Today I keep a stock of notecards and a supply of stamps. I can’t recall the last time I handwrote a letter to anyone, but I do send out a fair number of notecards. I have a supply of them for personal correspondence, but also for my companies and a few of my client organizations.

Similarly, I don’t send many real letters any more. Mostly I send letters via email and sometimes follow up with hard copy – if at all.

We have USPS online account and we use it for sending important documents and books. Priority Mail and Express Mail are great services and we take full advantage of them.
I suppose I should mention the fax machine, as it is a mail substitute and one that I have come to hate. Back in about 1978, when I was working for a newspaper, I first encountered a device they called the Mojo. It was pretty remarkable in that a reporter could write a story and send it to the office through the Mojo – almost magic. Decades later, the office fax came along with rolls of thermal paper. For a while, before email, it became an essential office tool for important documents.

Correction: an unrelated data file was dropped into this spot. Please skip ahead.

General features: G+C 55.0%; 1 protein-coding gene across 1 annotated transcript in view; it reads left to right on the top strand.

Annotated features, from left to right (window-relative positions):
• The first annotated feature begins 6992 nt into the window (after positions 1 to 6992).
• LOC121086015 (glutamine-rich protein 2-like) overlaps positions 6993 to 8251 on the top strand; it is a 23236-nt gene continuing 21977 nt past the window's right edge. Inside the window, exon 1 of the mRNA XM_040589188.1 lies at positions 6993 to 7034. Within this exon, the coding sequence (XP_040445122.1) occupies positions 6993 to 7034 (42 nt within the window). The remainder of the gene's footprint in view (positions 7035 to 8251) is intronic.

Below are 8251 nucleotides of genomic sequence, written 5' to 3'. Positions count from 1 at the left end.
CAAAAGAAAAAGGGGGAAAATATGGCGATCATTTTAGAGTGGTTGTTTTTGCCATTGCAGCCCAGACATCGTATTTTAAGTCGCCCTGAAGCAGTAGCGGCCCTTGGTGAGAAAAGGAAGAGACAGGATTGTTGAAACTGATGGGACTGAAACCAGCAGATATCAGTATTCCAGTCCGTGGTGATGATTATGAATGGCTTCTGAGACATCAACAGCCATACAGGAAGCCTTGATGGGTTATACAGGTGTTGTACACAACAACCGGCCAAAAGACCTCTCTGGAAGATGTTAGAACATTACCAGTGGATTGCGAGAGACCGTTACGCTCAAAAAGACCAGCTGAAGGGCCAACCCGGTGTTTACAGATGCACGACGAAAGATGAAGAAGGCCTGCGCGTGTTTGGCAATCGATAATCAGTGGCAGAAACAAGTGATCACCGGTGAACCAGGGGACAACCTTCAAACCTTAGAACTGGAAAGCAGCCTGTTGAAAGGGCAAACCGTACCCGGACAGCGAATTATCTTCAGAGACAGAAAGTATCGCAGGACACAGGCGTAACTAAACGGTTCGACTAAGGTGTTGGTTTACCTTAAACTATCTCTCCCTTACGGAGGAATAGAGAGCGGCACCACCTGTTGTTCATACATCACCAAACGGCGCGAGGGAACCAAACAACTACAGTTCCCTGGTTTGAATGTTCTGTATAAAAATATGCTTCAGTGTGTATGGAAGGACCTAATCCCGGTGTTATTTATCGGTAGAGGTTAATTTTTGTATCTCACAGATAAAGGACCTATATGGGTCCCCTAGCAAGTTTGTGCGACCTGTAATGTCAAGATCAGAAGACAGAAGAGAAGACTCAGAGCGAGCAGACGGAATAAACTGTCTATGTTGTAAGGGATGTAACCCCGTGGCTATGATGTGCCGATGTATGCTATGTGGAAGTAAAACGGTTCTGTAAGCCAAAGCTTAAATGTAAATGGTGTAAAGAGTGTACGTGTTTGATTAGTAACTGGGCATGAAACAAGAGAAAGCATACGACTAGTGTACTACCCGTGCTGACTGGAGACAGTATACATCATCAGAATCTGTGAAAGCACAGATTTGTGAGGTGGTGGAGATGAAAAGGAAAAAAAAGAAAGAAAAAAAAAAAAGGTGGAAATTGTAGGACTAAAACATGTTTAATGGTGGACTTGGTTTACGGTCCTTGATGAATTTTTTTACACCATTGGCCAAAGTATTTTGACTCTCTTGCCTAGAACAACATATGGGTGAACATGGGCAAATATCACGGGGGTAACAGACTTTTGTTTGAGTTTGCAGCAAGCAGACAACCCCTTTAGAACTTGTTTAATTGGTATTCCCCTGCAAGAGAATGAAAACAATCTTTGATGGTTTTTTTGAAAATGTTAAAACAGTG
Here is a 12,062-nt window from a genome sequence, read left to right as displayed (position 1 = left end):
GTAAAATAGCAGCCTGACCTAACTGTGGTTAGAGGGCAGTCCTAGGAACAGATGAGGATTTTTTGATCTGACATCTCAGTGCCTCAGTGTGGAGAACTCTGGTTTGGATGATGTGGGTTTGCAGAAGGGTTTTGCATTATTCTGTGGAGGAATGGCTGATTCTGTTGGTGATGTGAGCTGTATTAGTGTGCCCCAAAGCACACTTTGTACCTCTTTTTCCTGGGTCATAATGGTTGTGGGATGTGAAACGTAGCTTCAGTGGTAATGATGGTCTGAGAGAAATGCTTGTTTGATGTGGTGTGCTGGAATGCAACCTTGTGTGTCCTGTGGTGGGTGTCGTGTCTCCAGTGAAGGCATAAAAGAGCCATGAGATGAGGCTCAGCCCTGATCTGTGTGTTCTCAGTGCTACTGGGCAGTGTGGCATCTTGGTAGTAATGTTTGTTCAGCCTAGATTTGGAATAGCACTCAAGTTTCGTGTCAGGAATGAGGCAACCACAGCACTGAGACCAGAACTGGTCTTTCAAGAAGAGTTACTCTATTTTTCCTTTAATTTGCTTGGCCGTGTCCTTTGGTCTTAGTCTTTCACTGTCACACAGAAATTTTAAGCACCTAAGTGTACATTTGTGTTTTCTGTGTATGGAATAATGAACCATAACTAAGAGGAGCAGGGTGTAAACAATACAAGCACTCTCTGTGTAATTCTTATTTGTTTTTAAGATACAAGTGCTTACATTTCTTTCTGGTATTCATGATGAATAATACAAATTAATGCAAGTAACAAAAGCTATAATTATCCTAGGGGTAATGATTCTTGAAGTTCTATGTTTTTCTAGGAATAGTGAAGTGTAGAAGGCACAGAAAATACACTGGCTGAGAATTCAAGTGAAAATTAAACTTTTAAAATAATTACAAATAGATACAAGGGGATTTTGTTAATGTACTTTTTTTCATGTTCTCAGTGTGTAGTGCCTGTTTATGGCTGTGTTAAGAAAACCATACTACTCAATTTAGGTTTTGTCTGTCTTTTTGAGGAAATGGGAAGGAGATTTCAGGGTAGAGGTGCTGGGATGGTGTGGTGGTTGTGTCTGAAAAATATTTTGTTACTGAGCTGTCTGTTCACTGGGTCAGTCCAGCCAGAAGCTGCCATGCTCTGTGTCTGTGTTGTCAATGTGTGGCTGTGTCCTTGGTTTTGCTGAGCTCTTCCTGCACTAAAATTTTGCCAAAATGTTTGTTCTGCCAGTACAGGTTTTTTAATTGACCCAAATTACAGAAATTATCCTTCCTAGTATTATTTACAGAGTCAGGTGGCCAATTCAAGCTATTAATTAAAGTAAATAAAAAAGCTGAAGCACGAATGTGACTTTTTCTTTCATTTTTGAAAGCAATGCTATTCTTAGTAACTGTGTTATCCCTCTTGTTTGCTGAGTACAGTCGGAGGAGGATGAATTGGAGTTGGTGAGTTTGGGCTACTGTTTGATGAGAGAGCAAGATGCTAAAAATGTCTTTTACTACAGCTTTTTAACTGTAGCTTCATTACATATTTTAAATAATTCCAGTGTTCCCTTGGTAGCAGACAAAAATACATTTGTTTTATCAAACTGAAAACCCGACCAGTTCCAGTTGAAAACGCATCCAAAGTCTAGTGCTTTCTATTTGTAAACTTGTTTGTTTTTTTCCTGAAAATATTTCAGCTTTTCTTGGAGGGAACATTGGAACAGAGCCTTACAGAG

Today the fax machine uses plain paper, which is a good thing. It takes up a phone line, which is bad thing and it also receives mostly junk mail. BUT, I can’t get rid of it for two reasons. First, it is the only secure way to send and receive confidential information (like credit card information). Second, everybody expects an office to have a fax machine. The good news is that it doubles as a back- up copier.

Of course, today we don’t just have mail and faxes to deal with we have e-mail and Tweets and messages sent via social media. These days I get about 700 emails each day and that doesn’t count all the wall posts and Tweets. It is exhausting just thinking about it. We are truly living in the Information Age and it is giving me a headache.

Sunday, October 09, 2011

Threads in My Life

It is odd how certain places thread through our lives. These are odd threads that really seem to make no sense in the great scheme of things.